Sunday, November 30, 2008

The End of November

Once again, November is over, about two weeks after it began. November and October always seem like the shortest months of the year. They're over far too soon.

The postbirds started leaving today. I'm not the only passenger on the Train who tries to write every day in November; the birds have been swamped with letters all month. They've taken off every day in ungainly postmarked flocks. Today is the last day, though, and most of the passengers will go back to being merely intermittent correspondents, like me. (Hopefully, most of them will do better than that.) The Train will get by with only a half-dozen postbirds for the rest of the year. The rest are off to warmer places for the Winter. They're all Wayfinders, so it won't take them long to get there.

I've found my warm place already; I'll be staying on the Train for the rest of the Winter. Most travelers in the Railway Regions do the same. Trenchcoat Guy showed up this morning, waiting by himself at the tiny Blue Wilderness station (named for the bluets that grow all over the roof and the ground around it). The Train stopped for him and he got on, grinning as widely as always. He has acquired a truly enormous umbrella at some point in the last month. It's pumpkin-orange with a pattern of plaid mushrooms. It's wider than the station, which is little more than a roof on a stick.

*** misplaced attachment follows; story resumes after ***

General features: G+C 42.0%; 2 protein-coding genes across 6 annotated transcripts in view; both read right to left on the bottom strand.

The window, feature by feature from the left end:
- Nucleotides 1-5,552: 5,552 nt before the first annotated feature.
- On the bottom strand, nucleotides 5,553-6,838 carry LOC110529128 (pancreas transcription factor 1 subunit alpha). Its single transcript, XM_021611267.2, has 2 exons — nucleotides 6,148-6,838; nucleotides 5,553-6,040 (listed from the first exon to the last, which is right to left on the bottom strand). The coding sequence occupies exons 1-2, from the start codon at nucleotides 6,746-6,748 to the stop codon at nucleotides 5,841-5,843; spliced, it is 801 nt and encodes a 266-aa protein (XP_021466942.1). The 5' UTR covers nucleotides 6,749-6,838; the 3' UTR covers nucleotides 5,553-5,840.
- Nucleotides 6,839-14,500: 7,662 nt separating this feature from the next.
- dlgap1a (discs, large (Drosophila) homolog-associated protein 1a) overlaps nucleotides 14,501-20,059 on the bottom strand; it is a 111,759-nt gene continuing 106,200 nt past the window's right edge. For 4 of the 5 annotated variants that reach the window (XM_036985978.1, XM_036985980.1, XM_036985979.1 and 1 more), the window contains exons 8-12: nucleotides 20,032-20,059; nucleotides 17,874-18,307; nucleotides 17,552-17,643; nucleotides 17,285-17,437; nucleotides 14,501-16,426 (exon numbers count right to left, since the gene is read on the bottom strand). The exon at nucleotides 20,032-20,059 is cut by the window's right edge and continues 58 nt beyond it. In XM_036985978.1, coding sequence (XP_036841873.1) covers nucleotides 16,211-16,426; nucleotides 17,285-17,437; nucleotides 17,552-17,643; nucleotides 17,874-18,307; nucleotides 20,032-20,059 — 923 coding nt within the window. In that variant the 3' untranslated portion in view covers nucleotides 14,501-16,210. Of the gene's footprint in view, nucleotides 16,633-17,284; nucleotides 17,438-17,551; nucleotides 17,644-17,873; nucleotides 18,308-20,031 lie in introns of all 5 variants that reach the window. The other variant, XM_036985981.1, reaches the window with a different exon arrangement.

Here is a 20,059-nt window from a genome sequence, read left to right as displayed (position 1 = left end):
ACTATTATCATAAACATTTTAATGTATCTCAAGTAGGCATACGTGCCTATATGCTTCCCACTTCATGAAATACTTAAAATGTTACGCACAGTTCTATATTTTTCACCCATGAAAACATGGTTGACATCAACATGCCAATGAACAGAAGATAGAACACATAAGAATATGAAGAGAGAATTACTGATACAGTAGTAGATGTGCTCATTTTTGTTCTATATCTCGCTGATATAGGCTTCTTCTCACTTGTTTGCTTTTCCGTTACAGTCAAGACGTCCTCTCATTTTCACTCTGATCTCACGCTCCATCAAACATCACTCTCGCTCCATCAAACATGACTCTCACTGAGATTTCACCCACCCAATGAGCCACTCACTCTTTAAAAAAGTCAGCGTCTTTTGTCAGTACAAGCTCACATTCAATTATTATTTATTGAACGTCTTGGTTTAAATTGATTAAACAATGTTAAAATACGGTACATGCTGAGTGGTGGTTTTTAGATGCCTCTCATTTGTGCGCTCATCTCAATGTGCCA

I don't know how he got there; there's nothing but trees for miles. Maybe he hitched a ride on a balloon. Maybe he really is a septuplet and this is one of his identical brothers. Maybe he just walked. He's certainly not telling anyone.

It's quiet out here in the wilderness. There are no cities, no noise like the rumble of Milldacken's thousand wheels or the buzzing of Carvendrone, none of the bustling crowds that have been such a common sight for the last two months. Just the calls of birds and the constant rhythm of the Train. Even Flishel has mostly stopped talking; he's been working on something in a small book, using several kinds of ink and the occasional dab of umbrella paint. He hasn't shown it to anyone yet. Maybe he won't. The sleeping passenger continues to sleep, breathing softly in the corner of the compartment. The days are long and peaceful.

Someone has been sitting on the roof and playing the handbagpipes for the last three days. Whoever it is picks a different tune each day - lilting, tentative melodies that move in loops and never quite seem to repeat themselves.

The whole Train gets quieter as the weather gets colder. The cold-blooded passengers get sleepy, even the ones who aren't hibernating. The warm-blooded ones are content to sit in their compartments and read, or dream, or just watch the mountains go by. No one ever knows where the Train is going; we all just get on and hope it's somewhere interesting. It certainly has been this year.

I'll try to write more next year than I have before. I love the November challenge, as exhausting as it is, but it shouldn't be the only time you ever hear from me. I can't promise anything; my mind is not the most organized place. I will try, though.

Wish me luck.


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